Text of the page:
Mental well-being in Sri Lankan medical students: a cross-sectional study.
Preventing burnout and promoting positive mental health among medical students is important. Relevant research is lacking on positive mental health in medical students, particularly in low- and middle-income countries. We conducted a cross-sectional survey of Sri Lankan students enrolled in a five-year medical program. Measures included the Mental Health Continuum-Short Form, Kessler 10 Psychological Distress Scale, and Oldenburg Burnout Inventory. We investigated relationships between year in program, mental health indicators, and academic performance. Three hundred twenty-seven students participated (35% response rate). Most students had moderate positive mental health (64.8%) and severe psychological distress (40.4%). Final year students reported more psychological distress and burnout than first year students. Female students had higher burnout scores than males. In multivariable models, fourth and fifth year students evidenced lower positive mental health than first year students. Mental health indicators were unassociated with academic performance. Overall, distress rates were higher than those reported among students in other countries. Higher burnout and distress may be driven by increased responsibilities in the final clinical years of training. Bolstering positive mental health through positive emotions, meaning, and social connection may minimize burnout and distress, although extracurricular activities require time. Interventions to reduce medical student distress in Sri Lanka are needed.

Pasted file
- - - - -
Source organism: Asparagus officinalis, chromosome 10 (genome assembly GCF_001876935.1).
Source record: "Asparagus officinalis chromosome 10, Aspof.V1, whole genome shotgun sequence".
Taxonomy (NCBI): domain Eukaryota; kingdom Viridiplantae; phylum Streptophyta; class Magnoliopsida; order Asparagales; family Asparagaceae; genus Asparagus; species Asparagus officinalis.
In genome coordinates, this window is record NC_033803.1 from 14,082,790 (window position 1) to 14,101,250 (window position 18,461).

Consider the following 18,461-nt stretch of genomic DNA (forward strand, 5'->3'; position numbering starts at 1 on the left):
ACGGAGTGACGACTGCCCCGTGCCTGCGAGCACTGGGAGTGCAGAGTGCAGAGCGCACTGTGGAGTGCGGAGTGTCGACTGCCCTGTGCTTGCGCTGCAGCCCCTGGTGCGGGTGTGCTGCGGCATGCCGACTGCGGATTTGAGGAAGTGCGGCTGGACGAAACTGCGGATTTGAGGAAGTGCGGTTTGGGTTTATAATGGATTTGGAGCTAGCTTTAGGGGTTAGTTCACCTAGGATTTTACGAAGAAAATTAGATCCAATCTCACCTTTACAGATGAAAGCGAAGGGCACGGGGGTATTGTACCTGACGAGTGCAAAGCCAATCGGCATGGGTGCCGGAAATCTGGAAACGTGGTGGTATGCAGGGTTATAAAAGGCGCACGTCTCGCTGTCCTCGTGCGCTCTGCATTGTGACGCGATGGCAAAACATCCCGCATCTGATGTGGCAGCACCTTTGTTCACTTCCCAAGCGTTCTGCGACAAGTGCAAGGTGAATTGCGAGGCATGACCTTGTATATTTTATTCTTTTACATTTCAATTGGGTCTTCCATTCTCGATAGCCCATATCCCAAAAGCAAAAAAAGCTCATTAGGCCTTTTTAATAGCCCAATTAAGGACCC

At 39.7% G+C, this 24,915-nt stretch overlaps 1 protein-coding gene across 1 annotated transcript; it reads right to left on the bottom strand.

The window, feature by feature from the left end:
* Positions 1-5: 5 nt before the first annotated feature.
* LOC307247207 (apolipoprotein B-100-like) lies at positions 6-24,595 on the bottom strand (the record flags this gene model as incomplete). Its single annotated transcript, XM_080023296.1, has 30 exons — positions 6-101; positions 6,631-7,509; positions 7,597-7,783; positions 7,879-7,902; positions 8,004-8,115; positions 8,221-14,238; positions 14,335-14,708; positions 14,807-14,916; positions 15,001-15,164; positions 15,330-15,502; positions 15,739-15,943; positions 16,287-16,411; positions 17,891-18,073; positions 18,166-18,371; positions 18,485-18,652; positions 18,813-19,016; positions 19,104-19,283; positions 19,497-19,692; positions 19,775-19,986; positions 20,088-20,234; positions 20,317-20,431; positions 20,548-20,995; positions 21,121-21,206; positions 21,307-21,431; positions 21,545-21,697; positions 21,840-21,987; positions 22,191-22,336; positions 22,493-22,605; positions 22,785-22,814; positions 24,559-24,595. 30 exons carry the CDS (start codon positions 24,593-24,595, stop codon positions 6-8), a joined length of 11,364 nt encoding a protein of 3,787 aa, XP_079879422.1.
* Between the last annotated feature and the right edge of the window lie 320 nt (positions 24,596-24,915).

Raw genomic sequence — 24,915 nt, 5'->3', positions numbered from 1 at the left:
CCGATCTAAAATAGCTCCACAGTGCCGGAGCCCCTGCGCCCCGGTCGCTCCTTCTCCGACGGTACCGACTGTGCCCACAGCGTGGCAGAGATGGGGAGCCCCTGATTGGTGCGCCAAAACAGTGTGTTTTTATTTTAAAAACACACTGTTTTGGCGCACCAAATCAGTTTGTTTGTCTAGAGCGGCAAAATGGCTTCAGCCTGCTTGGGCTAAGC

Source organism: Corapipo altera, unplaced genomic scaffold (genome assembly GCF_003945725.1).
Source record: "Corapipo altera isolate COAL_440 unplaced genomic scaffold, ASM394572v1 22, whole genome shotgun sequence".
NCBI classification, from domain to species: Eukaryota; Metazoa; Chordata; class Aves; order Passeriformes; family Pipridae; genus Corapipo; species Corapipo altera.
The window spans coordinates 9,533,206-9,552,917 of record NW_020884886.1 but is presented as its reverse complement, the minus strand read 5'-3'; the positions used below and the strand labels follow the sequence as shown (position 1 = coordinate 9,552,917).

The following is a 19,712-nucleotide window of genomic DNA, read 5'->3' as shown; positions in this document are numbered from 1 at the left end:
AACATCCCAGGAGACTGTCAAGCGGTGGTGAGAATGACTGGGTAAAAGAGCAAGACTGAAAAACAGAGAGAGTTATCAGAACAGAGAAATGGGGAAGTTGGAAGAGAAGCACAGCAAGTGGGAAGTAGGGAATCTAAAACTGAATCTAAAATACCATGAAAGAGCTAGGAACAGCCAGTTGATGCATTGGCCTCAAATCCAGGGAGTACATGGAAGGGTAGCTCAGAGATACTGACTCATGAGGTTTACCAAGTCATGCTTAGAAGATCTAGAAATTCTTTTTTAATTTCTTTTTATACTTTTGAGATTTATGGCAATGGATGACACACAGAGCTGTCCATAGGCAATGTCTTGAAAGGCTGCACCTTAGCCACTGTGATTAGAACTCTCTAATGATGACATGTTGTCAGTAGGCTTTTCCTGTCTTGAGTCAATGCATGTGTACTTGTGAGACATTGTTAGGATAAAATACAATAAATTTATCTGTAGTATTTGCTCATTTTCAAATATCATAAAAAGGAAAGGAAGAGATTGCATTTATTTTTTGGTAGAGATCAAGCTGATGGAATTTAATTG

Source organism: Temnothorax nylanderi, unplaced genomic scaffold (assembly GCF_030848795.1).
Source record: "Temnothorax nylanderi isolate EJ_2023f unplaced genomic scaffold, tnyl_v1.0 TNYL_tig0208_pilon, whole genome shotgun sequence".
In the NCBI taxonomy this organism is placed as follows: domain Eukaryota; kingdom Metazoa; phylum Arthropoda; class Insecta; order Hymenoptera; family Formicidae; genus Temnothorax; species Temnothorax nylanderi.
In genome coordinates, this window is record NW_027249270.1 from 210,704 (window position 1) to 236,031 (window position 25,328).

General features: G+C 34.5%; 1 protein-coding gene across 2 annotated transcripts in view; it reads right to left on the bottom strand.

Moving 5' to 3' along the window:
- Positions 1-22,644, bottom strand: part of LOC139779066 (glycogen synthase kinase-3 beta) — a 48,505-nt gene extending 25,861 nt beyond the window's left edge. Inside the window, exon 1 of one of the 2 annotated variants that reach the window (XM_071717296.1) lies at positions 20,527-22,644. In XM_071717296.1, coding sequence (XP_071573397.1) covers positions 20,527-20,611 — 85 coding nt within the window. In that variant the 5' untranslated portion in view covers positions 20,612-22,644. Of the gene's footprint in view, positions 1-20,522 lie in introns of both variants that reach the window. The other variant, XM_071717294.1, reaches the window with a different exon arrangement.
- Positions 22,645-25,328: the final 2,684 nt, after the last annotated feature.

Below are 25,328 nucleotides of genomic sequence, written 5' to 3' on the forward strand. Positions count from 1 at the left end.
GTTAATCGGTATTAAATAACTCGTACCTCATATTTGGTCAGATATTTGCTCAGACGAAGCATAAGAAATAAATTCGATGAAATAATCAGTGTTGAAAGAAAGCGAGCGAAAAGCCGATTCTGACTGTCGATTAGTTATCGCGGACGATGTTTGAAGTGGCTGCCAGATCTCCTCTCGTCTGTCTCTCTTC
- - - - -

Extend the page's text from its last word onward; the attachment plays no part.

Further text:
Wimberly, CE; Rajapakse, H; Park, LP; Price, A; Proeschold-Bell, RJ; Østbye, T
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